Some People Do Not Know What Flight Attendants Are For: And speaking of treating flight attendants poorly, this is something that ought not be done. They are not just there to bring you snacks and drinks and pretend they like you; they are there to save your life should something go tragically wrong. You should treat them accordingly. Along those lines, take off your headphones and pay attention during the mandatory safety briefing, even if you've heard it a bazillion times. It is just simple courtesy.
TSA Must Flub the Execution of Otherwise Good Ideas: The people of the Transportation Security Authority (TSA) have a difficult job. They must take massive groups of people who, prior to their arrival at airside security, have already been jostled, cramped, delayed and abused, and manage to make them even less happy than they were prior to screening. Yet, thanks to this rule, it is something they consistently manage to do.
Take the pre-Check program, for instance. It is a system that takes pre-screened, known travelers and moves them through an efficient line designed to ease the burden at security checkpoints. Yet, not satisfied with just letting experienced and pre-screened passengers use this proficient system, they randomly assign pre-Check status to inexperienced and otherwise unknown travelers. You can usually spot these people easily. They would be the ones trying to figure out how to get the live fish aquarium they brought along into the x-ray machine. Or the ones passing through the magnetometer with 40 pounds of silver jewelry on – and their cell phone in their pocket. Or the ones pulling everything out of their bag despite a TSA agent 3 inches from their face yelling “Everything stays in the bag!”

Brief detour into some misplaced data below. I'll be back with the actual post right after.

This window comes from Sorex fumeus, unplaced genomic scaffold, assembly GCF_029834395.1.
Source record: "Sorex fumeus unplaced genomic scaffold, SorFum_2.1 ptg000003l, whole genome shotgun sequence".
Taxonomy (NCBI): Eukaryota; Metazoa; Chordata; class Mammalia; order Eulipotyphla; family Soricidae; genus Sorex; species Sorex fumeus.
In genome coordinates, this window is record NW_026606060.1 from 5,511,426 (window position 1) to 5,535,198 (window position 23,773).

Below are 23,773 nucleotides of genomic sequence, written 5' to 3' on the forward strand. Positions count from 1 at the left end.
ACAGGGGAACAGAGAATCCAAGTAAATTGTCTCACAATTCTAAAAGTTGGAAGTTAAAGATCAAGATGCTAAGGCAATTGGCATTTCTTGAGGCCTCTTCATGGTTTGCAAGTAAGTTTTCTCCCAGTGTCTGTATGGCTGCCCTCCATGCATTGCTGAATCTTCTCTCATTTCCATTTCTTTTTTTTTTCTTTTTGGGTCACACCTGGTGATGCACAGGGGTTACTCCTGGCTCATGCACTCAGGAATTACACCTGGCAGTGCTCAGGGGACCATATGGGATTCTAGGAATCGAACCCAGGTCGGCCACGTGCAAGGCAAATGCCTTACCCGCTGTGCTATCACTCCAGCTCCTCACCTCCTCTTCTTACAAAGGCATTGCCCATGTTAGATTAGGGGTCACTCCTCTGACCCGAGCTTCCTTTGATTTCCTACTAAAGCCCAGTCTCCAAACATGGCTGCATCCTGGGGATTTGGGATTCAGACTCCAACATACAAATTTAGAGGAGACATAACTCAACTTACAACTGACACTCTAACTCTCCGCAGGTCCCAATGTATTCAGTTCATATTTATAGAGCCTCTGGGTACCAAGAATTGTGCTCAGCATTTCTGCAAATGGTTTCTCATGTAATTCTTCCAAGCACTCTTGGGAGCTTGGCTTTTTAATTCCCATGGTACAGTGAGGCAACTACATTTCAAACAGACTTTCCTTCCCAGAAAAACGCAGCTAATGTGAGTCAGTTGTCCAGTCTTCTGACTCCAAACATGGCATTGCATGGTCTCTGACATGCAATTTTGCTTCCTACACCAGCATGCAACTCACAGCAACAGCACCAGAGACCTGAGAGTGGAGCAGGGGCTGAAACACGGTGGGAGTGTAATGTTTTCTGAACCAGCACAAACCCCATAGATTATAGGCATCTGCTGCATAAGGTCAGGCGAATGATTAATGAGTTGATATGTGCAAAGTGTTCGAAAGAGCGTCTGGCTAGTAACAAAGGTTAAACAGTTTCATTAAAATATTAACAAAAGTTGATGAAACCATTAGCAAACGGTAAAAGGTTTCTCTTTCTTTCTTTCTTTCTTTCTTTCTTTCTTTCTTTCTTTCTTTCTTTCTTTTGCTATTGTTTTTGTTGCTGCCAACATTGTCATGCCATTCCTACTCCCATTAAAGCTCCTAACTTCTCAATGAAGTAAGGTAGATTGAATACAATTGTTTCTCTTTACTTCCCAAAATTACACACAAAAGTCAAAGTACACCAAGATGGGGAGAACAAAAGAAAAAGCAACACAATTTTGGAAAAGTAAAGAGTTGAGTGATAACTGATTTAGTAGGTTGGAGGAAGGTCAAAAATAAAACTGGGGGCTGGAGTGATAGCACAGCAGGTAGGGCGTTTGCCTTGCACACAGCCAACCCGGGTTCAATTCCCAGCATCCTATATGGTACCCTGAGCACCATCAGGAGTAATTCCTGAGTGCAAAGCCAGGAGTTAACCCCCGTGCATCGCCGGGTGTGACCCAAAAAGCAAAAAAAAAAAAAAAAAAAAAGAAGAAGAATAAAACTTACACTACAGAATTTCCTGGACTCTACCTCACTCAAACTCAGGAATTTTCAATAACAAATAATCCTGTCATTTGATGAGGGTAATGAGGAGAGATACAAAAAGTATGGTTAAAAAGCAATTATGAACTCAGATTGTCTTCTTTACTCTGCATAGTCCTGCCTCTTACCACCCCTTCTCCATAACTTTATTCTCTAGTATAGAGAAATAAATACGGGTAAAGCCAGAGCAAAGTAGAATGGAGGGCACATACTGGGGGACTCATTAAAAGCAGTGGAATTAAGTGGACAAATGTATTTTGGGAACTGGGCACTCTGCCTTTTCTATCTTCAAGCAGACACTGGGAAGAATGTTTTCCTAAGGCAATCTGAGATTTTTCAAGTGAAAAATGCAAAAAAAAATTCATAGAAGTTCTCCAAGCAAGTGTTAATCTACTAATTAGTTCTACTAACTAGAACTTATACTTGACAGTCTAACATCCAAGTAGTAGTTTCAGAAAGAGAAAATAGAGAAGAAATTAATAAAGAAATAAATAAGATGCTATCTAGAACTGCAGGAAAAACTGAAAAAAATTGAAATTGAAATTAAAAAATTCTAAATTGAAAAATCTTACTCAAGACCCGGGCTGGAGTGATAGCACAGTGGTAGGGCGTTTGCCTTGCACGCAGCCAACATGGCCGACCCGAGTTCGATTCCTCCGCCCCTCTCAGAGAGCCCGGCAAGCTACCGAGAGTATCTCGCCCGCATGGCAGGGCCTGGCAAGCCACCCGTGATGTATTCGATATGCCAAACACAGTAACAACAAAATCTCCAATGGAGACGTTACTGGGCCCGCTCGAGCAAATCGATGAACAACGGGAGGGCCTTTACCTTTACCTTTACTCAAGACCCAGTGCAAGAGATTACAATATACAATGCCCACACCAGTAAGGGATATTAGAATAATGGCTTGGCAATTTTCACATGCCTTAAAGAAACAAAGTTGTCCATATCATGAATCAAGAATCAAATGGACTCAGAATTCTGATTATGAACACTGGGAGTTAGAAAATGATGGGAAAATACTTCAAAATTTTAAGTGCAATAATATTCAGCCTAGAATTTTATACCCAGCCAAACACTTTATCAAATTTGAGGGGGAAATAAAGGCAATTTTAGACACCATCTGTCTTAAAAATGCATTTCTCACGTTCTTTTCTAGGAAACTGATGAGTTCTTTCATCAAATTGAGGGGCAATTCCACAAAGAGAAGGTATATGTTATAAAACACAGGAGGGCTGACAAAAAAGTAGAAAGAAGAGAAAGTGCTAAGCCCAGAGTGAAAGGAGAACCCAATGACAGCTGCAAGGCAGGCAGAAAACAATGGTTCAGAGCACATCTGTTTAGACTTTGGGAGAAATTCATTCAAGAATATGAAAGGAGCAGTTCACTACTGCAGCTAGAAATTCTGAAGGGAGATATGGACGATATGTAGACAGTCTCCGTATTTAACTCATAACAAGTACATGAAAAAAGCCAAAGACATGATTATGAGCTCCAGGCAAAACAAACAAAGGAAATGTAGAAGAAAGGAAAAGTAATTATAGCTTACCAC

In-Flight Lavatories Were Not Designed for Human Use: This should be obvious to anyone who has ever been inside one of these infernal boxes. Designed for optimum use by anyone shorter than 5 feet and weighing less than 100 pounds, the airplane lavatory is, for most of us, a mini-torture chamber to be avoided at all costs.
Do you know they have a panic button designed to summon help in an emergency? I do. One time I accidentally pushed it with my ass while trying to get my pants off (True story. I had taken ill on a trip and was very much under the weather. We hit major turbulence while I was in there, strong enough for the Captain to order flight attendants seated. It was just like a rodeo, except there were no rodeo clowns to help me dismount).
Not Everyone on the Plane Wants to Listen to SpongeBob SquarePants: It never ceases to amaze me. I understand why parents bring videos to entertain their children; but I don't understand why they do not bring headphones for the effort. The result is everyone for 6 rows around them is forced to listen to SpongeBob or Kitty Boo Boo or whatever crap they are feeding their kids to keep them happy. It shouldn't be a matter of space. The extra large backpacks that are used to carry these video players should have plenty of room (that was a less than subtle connection to Rule #3, in case you missed it). These kids will grow up learning none of the expected social graces, they'll buy a ginormous backpack, and the vicious cycle will continue…..
And there you are. 8 immutable laws of air travel, and in the case of #7, far too much personal information. Do with this knowledge what you will.
As always, you are most welcome.
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Robert Wilson is President & CEO of WorkersCompensation.com, and "From Bob's Cluttered Desk" comes his (often incoherent) thoughts, ramblings, observations and rants - often on workers' comp or employment issues, but occasionally not.